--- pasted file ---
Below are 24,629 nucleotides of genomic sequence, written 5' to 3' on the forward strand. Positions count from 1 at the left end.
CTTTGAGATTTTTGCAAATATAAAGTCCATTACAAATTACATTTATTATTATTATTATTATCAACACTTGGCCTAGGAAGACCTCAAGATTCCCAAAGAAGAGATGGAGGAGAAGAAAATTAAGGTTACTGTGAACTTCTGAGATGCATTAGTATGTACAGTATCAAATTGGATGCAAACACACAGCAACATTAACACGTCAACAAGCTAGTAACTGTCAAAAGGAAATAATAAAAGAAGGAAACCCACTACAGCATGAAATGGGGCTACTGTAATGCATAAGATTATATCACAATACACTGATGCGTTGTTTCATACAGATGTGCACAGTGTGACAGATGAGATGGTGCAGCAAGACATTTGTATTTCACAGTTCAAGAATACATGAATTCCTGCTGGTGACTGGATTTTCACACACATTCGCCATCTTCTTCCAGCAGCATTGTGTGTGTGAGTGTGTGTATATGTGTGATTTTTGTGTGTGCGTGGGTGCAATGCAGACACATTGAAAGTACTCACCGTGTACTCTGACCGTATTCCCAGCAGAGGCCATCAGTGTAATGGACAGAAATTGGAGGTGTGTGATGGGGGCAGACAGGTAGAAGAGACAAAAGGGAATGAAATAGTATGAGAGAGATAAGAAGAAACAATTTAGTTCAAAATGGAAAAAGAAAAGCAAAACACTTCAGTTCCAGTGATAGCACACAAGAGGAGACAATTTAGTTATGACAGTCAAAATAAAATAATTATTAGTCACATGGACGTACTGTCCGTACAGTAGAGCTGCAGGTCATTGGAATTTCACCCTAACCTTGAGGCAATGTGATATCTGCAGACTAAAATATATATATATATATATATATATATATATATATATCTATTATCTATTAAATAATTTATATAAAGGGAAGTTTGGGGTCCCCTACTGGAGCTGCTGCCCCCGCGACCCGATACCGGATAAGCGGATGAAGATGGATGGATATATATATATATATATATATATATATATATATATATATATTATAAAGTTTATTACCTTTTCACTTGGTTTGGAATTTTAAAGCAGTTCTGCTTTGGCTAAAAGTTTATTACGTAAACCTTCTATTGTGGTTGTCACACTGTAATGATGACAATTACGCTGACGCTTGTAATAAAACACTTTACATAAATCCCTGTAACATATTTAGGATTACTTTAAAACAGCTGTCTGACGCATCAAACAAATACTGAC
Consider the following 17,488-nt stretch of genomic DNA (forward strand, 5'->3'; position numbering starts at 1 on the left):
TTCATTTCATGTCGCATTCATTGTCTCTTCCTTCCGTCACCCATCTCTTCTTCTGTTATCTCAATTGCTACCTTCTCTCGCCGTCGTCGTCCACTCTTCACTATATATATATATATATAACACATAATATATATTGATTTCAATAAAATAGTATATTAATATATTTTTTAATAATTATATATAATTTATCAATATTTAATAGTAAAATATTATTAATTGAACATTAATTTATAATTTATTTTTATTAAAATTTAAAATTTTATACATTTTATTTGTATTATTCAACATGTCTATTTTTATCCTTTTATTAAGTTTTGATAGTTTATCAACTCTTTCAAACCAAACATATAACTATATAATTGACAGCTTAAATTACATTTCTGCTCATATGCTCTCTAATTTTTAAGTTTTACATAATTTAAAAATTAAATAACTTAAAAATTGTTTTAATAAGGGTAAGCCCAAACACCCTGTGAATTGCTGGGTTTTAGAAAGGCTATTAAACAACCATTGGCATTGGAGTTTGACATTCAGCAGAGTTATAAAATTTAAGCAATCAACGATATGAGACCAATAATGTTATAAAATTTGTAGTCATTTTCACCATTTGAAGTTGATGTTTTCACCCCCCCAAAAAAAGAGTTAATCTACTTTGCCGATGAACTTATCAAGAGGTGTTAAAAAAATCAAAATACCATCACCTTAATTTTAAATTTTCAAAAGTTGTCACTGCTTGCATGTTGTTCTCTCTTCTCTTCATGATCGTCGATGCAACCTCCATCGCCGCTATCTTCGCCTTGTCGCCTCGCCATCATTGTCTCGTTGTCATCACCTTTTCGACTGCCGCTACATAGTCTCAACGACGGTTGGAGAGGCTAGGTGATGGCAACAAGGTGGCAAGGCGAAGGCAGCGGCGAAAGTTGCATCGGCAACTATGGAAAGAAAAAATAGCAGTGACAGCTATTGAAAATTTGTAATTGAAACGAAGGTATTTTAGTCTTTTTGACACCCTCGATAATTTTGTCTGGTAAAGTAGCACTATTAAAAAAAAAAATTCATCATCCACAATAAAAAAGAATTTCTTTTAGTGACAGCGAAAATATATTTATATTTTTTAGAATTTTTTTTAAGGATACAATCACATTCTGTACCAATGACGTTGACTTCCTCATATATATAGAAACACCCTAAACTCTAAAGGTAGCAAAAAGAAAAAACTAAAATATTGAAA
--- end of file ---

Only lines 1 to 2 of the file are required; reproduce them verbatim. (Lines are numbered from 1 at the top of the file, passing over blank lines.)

Below are 24,629 nucleotides of genomic sequence, written 5' to 3' on the forward strand. Positions count from 1 at the left end.
CTTTGAGATTTTTGCAAATATAAAGTCCATTACAAATTACATTTATTATTATTATTATTATCAACACTTGGCCTAGGAAGACCTCAAGATTCCCAAAGAAGAGATGGAGGAGAAGAAAATTAAGGTTACTGTGAACTTCTGAGATGCATTAGTATGTACAGTATCAAATTGGATGCAAACACACAGCAACATTAACACGTCAACAAGCTAGTAACTGTCAAAAGGAAATAATAAAAGAAGGAAACCCACTACAGCATGAAATGGGGCTACTGTAATGCATAAGATTATATCACAATACACTGATGCGTTGTTTCATACAGATGTGCACAGTGTGACAGATGAGATGGTGCAGCAAGACATTTGTATTTCACAGTTCAAGAATACATGAATTCCTGCTGGTGACTGGATTTTCACACACATTCGCCATCTTCTTCCAGCAGCATTGTGTGTGTGAGTGTGTGTATATGTGTGATTTTTGTGTGTGCGTGGGTGCAATGCAGACACATTGAAAGTACTCACCGTGTACTCTGACCGTATTCCCAGCAGAGGCCATCAGTGTAATGGACAGAAATTGGAGGTGTGTGATGGGGGCAGACAGGTAGAAGAGACAAAAGGGAATGAAATAGTATGAGAGAGATAAGAAGAAACAATTTAGTTCAAAATGGAAAAAGAAAAGCAAAACACTTCAGTTCCAGTGATAGCACACAAGAGGAGACAATTTAGTTATGACAGTCAAAATAAAATAATTATTAGTCACATGGACGTACTGTCCGTACAGTAGAGCTGCAGGTCATTGGAATTTCACCCTAACCTTGAGGCAATGTGATATCTGCAGACTAAAATATATATATATATATATATATATATATATATATATCTATTATCTATTAAATAATTTATATAAAGGGAAGTTTGGGGTCCCCTACTGGAGCTGCTGCCCCCGCGACCCGATACCGGATAAGCGGATGAAGATGGATGGATATATATATATATATATATATATATATATATATATATATATTATAAAGTTTATTACCTTTTCACTTGGTTTGGAATTTTAAAGCAGTTCTGCTTTGGCTAAAAGTTTATTACGTAAACCTTCTATTGTGGTTGTCACACTGTAATGATGACAATTACGCTGACGCTTGTAATAAAACACTTTACATAAATCCCTGTAACATATTTAGGATTACTTTAAAACAGCTGTCTGACGCATCAAACAAATACTGAC